Warning: This post is dark and full of spoilers from Sunday’s episode of Game of Thrones, plus some from the recent season of The Walking Dead.
We all knew it was coming. We knew it was coming since the Season 5 finale, but the cast and producers of Game of Thrones kept skirting the issue. Some dangled the carrot in front of the fans by claiming “maybe he is, maybe he isn’t,” while others definitively stated Jon Snow was killed at the hands of his Night’s Watch brethren. After months of this brouhaha, we finally have an answer: Jon Snow crossed back over into the land of the living.
This wasn’t the first time a shocking character death tried to became more shocking through a revival, but the mystery of Jon maintained the same course as the mystery of Glenn. Steve Yeun’s character on The Walking Dead was at the center of a critical and fan backlash when it appeared a horde of walkers gutted him in typical gory fashion. The Hollywood Reporter’s Tim Goodman said, “I know there’s a theory that it’s not his innards coming out and that he’s under Nicholas and will survive. But honestly, that is and would be total bullshit.”
The show lost a bit of credibility, not just because it seemed like silly storytelling, but because of the manipulation of the fans by the hands of the producers. There was even a point where David Alpert said, “the Glenn that we knew…I think is dead.” Yet there were various pieces of evidence and theories that seemed to point to his lively return. Then, in November, after everyone realized they were duped and vented our clear frustrations to the show, the Twitter account for The Walking Dead tweeted some shade at Game of Thrones regarding the Jon-centric poster for Season 6: “And you guys thought WE were torturing our fans…”
These scenarios are essentially the same — a character met their death and the issue has been drawn out via speculation and at times torturous teases from the powers that be. So why aren’t fans as up in arms with Game of Thrones as they were with The Walking Dead? The answer seems to lie in another question: Where is the line that separates suspense from exploitive engineering?
At one point the question “Is Jon Snow dead?” became a game among the media. Everyone from Maisie Williams (who doesn’t share scenes with Kit Harington) to Rose Leslie (whose character was killed off and, at the time, who still hadn’t made a public appearance with Harington as a couple) had an answer. None of them could honestly be blamed for manipulating the situation because they probably, genuinely didn’t know what the heck was going on with this show. Then we have Harington himself, who just this weekend released a statement for straight up lying to fans about his death. We all know how that has worked out for actors in the past — Benedict Cumberbatch’s whole “I’m not a crook” with Star Trek Into Darkness was cute until it wasn’t, and I know I was aggravated when Christoph Waltz told me to my face during a press junket that he wasn’t Blofeld in Spectre.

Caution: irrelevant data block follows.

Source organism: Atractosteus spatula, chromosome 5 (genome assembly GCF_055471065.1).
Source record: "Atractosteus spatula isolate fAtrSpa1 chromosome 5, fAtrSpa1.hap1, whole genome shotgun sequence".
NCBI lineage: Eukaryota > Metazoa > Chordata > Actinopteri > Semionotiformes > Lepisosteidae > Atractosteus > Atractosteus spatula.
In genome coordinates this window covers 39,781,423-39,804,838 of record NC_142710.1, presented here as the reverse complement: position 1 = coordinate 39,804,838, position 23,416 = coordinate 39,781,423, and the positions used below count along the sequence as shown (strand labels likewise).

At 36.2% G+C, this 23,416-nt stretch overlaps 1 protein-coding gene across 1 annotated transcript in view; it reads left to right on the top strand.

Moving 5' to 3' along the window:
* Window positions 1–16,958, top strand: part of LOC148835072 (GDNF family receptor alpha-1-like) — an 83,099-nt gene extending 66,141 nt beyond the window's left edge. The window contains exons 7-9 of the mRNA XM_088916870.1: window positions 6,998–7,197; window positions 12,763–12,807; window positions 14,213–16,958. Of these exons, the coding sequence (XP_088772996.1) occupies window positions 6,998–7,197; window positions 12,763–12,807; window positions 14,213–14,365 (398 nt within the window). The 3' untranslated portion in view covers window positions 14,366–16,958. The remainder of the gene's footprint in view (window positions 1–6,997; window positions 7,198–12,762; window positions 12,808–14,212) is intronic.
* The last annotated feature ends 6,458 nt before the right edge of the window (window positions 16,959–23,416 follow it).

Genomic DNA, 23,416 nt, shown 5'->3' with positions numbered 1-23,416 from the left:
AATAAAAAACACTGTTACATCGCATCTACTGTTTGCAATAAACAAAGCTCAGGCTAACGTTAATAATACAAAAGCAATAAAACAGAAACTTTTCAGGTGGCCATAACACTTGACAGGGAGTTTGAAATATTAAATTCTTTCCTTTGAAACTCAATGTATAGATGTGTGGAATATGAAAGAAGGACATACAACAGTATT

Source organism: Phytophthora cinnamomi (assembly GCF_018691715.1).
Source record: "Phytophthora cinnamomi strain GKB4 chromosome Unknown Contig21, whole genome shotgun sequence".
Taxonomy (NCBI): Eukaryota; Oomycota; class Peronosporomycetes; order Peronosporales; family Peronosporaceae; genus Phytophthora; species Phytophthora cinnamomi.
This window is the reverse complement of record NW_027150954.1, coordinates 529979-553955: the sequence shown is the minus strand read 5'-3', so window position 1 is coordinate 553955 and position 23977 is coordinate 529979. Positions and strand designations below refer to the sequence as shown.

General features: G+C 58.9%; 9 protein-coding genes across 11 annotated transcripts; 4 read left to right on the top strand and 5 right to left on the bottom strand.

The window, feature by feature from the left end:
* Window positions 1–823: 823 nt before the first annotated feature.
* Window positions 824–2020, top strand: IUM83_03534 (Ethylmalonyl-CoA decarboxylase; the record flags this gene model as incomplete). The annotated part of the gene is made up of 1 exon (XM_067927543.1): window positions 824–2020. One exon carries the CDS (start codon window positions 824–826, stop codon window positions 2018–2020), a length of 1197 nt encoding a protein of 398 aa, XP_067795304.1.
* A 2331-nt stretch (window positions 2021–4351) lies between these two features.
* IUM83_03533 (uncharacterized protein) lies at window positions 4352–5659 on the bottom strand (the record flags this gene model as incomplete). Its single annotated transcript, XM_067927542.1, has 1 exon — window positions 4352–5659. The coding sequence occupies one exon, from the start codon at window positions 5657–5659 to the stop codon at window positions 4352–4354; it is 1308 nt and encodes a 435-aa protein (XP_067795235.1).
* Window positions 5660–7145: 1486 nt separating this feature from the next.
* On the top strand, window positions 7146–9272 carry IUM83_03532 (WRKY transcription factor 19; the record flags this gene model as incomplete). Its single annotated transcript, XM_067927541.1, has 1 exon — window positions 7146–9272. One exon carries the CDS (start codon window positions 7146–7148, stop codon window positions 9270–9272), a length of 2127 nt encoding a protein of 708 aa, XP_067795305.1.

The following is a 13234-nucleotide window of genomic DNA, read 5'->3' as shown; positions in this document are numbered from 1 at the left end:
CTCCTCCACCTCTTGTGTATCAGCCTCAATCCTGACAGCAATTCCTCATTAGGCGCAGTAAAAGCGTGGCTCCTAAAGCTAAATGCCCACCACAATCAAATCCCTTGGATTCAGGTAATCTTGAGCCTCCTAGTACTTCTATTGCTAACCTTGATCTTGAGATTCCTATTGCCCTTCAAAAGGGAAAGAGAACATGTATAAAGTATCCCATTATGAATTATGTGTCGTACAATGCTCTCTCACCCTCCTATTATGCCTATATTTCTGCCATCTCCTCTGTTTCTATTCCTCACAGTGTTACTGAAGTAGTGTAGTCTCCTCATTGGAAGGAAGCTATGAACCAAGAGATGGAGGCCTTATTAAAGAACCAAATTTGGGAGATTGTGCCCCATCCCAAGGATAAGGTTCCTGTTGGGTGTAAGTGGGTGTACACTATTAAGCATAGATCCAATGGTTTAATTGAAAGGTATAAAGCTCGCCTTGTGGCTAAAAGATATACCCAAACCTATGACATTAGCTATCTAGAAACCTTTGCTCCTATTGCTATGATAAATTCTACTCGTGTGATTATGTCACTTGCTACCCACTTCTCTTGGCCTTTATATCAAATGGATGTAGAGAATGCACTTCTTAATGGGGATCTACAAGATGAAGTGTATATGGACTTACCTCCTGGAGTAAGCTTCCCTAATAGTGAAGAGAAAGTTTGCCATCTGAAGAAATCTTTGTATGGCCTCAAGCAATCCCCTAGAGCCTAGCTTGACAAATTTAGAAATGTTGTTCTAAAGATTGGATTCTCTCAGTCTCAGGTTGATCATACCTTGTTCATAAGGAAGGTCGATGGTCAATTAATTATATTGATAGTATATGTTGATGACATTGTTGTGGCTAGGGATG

But Harington, technically, didn’t lie — and neither did the producers. Jon was in fact dead. The question that should’ve been asked was, “Will he be resurrected?” something that, too, has precedence because of the George R.R. Martin’s books. That’s where Game of Thrones separated itself from The Walking Dead — wisely navigated semantics — and yet both situations are still problematic.
For Thrones, it was obviously clear that Jon would live again. The whole R + L = J theory (if you don’t know what that is, I won’t spoil it for you) is practically no longer a theory based on how many true believers stand behind it, plus Martin stated in the past that there’s at least one theory out there that figured out his central mystery. (Spoiler alert: he probably wasn’t talking about the whole Ramsay-is-a-vampire thing.) Elsewhere, there was no other purpose for Melisandre’s presence at Castle Black other than to move the plot along, and moping around while she ponders her past mistakes doesn’t do much for the overarching story unless something comes of it.
At this point, it could’ve been even more beneficial for Game of Thrones to leave Jon a cold corpse on a slab. The showrunners are attempting to give the show new life by diverting further from the source material, which has left book readers in a perpetual state of “will or won’t this happen?” I was visibly shocked when Jon drew breath, but only because I wanted to feel that electricity again. For a show that — like The Walking Dead — prides itself on its shockers, this wasn’t all that shocking. A WTF moment only works when there’s something unexpected. Perhaps the most shocking aspect was that the resurrection came in Episode 2 and not drawn out further.
For as much as I want to love Game of Thrones, and I do, it’s been stuck in muck. Many things have been written about the problem with Dorne and its glaring plot hole from the Season 6 premiere, while, generally speaking, nothing much happened in “Home” other than to set up the next episode. Given his role in some of the most heart-pounding moments of Seasons 4 and 5, perhaps the return of Jon will breath new life into the drama.